The horrors on Nauru are the consequence of treating asylum seekers as criminals

The UK should learn from Australia's failures


This week the world was shocked by the release of over 2,000 reports revealing the extent of abuse and trauma in Australia’s Nauru detention centre.

The files, over half of which concern children, detail sexual abuse, self-harm and assault on a horrifying scale.

These revelations shame Australia. But they should also speak to all those across Europe who have called for an Australian-style ‘send the boats back’ approach to our own refugee crisis.

For we know now—if we didn’t before—the human cost of a policy of ‘deterring’ those who have nowhere left to go. Parts of the Middle East and Africa are being torn apart by war. Millions have lost their homes; many cannot stay in their home countries without risking torture, imprisonment or death.

These people cannot simply be turned away from our shores – whether in Australia or in Europe. And yet, as David Marr writes, the horrors of Nauru are allowed to exist because ‘both sides of politics tell us that only by detaining refugees out there will the boats stop coming here.’

And Australia is not alone in treating seeking asylum as a crime, with deplorable consequences. Theresa May entered office under the cloud of a bleak trail of stories about the conditions faced by women at Yarl’s Wood detention centre under her watch as Home Secretary.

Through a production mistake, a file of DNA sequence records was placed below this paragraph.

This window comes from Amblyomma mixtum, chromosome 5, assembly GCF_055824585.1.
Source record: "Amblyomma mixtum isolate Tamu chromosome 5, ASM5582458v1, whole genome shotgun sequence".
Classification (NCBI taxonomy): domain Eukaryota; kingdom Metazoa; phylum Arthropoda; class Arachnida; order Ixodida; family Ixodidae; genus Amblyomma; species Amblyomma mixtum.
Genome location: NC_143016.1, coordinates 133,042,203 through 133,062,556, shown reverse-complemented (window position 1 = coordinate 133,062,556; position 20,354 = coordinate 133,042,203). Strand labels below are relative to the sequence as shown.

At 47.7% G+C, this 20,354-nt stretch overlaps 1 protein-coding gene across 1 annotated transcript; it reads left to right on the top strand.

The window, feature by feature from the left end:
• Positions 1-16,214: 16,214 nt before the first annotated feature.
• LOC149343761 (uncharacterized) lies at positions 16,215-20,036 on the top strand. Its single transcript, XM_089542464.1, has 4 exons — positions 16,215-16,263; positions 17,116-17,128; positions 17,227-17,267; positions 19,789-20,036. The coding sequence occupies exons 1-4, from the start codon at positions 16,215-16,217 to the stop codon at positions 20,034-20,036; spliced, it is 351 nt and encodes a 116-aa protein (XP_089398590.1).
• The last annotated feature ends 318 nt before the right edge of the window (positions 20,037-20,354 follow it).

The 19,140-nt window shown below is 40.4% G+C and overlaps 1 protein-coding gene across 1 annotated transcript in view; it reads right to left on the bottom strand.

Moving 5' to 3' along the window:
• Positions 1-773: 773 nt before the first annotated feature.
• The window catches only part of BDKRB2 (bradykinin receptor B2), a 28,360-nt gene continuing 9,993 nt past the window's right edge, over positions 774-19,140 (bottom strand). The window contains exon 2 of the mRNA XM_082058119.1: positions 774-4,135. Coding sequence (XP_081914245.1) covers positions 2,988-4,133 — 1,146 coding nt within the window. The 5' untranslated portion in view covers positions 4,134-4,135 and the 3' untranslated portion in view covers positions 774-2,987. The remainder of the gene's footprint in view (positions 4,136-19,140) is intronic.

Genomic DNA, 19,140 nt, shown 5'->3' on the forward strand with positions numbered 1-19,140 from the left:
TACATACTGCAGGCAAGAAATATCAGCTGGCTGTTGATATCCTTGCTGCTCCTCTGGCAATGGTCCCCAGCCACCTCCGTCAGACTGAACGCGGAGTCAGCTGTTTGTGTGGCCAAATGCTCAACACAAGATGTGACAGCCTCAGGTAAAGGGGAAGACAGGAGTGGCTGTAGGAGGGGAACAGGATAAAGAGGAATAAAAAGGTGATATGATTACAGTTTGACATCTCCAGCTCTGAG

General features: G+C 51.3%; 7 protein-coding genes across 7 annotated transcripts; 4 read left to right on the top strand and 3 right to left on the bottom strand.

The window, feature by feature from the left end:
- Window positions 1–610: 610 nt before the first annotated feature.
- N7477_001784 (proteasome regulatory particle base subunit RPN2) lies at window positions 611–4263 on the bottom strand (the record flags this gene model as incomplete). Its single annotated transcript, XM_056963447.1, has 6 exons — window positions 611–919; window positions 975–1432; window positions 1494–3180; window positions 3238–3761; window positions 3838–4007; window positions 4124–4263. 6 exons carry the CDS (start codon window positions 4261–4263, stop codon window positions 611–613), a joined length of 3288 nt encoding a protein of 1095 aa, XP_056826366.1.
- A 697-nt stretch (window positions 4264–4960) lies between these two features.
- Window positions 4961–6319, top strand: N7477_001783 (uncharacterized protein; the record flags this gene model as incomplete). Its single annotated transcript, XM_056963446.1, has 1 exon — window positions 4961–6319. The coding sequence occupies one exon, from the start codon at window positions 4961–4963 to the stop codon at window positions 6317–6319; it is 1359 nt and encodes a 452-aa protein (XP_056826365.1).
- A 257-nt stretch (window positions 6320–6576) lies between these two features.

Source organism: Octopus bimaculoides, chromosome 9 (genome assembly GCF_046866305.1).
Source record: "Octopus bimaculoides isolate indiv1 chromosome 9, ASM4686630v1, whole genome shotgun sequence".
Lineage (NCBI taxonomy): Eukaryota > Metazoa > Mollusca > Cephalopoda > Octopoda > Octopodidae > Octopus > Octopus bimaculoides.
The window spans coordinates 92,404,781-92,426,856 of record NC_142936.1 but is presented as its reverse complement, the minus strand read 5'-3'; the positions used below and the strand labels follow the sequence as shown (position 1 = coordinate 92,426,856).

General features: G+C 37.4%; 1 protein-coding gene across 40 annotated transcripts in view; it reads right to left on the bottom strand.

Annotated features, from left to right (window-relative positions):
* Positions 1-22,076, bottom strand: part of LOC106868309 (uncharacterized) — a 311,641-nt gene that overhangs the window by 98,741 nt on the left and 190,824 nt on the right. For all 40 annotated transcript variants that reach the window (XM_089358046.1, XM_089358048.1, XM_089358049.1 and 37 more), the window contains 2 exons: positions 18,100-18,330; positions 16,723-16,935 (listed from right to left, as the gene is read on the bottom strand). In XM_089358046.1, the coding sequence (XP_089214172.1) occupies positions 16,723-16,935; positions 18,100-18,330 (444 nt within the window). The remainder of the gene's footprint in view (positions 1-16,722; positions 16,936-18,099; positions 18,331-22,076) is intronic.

In June, the Home Office refused to reveal whether any women detained there had been raped or sexually assaulted by guards. Last year, the chief prison officer called the centre a ‘place of national concern’ after a report revealed that half of detainees felt unsafe.

Pregnant women are routinely held there—99 in 2015—and self-harm is commonplace.

Yarl’s Wood is just one of ten ‘Immigration Removal Centres’ in the UK, which detain a total of 30,000 people every year. Some people are held for just a few days but others are detained for years – often with no idea how long they will be there.

In 2014, 99 children were held, despite the government’s claim to have abolished child detention in 2011.

The state-sanctioned abuse carried out both at Nauru and Yarl’s Wood are the result of a political climate in which politicians compete to take the toughest line on migration; in which refugees and asylum seekers are seen first and foremost as scroungers and scammers; and in which those fleeing conflict and persecution are reduced to ‘swarms’, ‘floods’ and ‘marauders.’

This hostile and suspicious culture gives a tacit endorsement to our governments treating people as if they are not people. And it is incumbent on all of us to challenge it.

Shahrar Ali is deputy leader and home affairs spokesperson for the Green Party. He is currently running for a second term as deputy leader.

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